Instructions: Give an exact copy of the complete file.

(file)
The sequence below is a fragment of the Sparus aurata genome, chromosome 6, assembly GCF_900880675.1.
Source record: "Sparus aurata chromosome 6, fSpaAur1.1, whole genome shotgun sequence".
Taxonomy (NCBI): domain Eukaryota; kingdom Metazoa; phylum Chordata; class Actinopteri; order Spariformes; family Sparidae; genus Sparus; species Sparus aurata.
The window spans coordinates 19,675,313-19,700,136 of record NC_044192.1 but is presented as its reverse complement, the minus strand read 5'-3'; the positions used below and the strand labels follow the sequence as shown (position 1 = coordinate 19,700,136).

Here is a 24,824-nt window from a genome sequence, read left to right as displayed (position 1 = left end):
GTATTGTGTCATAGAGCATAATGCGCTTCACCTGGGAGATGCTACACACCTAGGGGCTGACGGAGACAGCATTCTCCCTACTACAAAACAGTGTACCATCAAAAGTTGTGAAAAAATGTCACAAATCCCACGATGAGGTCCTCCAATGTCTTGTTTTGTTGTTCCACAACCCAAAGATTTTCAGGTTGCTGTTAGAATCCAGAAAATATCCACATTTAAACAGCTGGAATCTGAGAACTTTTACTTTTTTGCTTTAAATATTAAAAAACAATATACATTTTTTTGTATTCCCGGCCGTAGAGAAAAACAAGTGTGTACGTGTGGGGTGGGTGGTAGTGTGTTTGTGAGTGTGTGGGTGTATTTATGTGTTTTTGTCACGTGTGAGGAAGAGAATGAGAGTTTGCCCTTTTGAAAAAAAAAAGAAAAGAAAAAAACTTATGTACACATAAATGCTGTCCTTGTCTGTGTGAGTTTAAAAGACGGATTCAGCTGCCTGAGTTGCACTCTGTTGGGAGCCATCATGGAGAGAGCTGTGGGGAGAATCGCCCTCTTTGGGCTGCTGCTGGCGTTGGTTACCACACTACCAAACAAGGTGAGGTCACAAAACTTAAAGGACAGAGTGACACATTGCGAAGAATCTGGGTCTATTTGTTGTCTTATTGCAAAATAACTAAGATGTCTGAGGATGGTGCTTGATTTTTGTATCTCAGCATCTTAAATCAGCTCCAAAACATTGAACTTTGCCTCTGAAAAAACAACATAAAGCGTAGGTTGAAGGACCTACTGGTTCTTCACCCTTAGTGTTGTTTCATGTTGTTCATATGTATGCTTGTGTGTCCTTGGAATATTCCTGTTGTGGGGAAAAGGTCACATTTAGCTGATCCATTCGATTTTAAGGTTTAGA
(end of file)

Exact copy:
The sequence below is a fragment of the Sparus aurata genome, chromosome 6, assembly GCF_900880675.1.
Source record: "Sparus aurata chromosome 6, fSpaAur1.1, whole genome shotgun sequence".
Taxonomy (NCBI): domain Eukaryota; kingdom Metazoa; phylum Chordata; class Actinopteri; order Spariformes; family Sparidae; genus Sparus; species Sparus aurata.
The window spans coordinates 19,675,313-19,700,136 of record NC_044192.1 but is presented as its reverse complement, the minus strand read 5'-3'; the positions used below and the strand labels follow the sequence as shown (position 1 = coordinate 19,700,136).

Here is a 24,824-nt window from a genome sequence, read left to right as displayed (position 1 = left end):
GTATTGTGTCATAGAGCATAATGCGCTTCACCTGGGAGATGCTACACACCTAGGGGCTGACGGAGACAGCATTCTCCCTACTACAAAACAGTGTACCATCAAAAGTTGTGAAAAAATGTCACAAATCCCACGATGAGGTCCTCCAATGTCTTGTTTTGTTGTTCCACAACCCAAAGATTTTCAGGTTGCTGTTAGAATCCAGAAAATATCCACATTTAAACAGCTGGAATCTGAGAACTTTTACTTTTTTGCTTTAAATATTAAAAAACAATATACATTTTTTTGTATTCCCGGCCGTAGAGAAAAACAAGTGTGTACGTGTGGGGTGGGTGGTAGTGTGTTTGTGAGTGTGTGGGTGTATTTATGTGTTTTTGTCACGTGTGAGGAAGAGAATGAGAGTTTGCCCTTTTGAAAAAAAAAAGAAAAGAAAAAAACTTATGTACACATAAATGCTGTCCTTGTCTGTGTGAGTTTAAAAGACGGATTCAGCTGCCTGAGTTGCACTCTGTTGGGAGCCATCATGGAGAGAGCTGTGGGGAGAATCGCCCTCTTTGGGCTGCTGCTGGCGTTGGTTACCACACTACCAAACAAGGTGAGGTCACAAAACTTAAAGGACAGAGTGACACATTGCGAAGAATCTGGGTCTATTTGTTGTCTTATTGCAAAATAACTAAGATGTCTGAGGATGGTGCTTGATTTTTGTATCTCAGCATCTTAAATCAGCTCCAAAACATTGAACTTTGCCTCTGAAAAAACAACATAAAGCGTAGGTTGAAGGACCTACTGGTTCTTCACCCTTAGTGTTGTTTCATGTTGTTCATATGTATGCTTGTGTGTCCTTGGAATATTCCTGTTGTGGGGAAAAGGTCACATTTAGCTGATCCATTCGATTTTAAGGTTTAGA